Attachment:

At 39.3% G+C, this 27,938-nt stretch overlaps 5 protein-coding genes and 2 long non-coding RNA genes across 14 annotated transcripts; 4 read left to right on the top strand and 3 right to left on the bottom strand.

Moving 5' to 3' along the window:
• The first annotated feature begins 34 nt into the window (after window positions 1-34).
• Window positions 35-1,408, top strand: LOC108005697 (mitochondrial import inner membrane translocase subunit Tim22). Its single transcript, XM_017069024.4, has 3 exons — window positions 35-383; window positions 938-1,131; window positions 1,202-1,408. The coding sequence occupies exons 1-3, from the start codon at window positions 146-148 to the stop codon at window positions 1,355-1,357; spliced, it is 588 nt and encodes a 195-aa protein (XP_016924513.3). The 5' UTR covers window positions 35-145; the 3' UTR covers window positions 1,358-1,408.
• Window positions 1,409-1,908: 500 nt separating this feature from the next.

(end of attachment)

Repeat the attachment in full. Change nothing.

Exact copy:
At 39.3% G+C, this 27,938-nt stretch overlaps 5 protein-coding genes and 2 long non-coding RNA genes across 14 annotated transcripts; 4 read left to right on the top strand and 3 right to left on the bottom strand.

Moving 5' to 3' along the window:
• The first annotated feature begins 34 nt into the window (after window positions 1-34).
• Window positions 35-1,408, top strand: LOC108005697 (mitochondrial import inner membrane translocase subunit Tim22). Its single transcript, XM_017069024.4, has 3 exons — window positions 35-383; window positions 938-1,131; window positions 1,202-1,408. The coding sequence occupies exons 1-3, from the start codon at window positions 146-148 to the stop codon at window positions 1,355-1,357; spliced, it is 588 nt and encodes a 195-aa protein (XP_016924513.3). The 5' UTR covers window positions 35-145; the 3' UTR covers window positions 1,358-1,408.
• Window positions 1,409-1,908: 500 nt separating this feature from the next.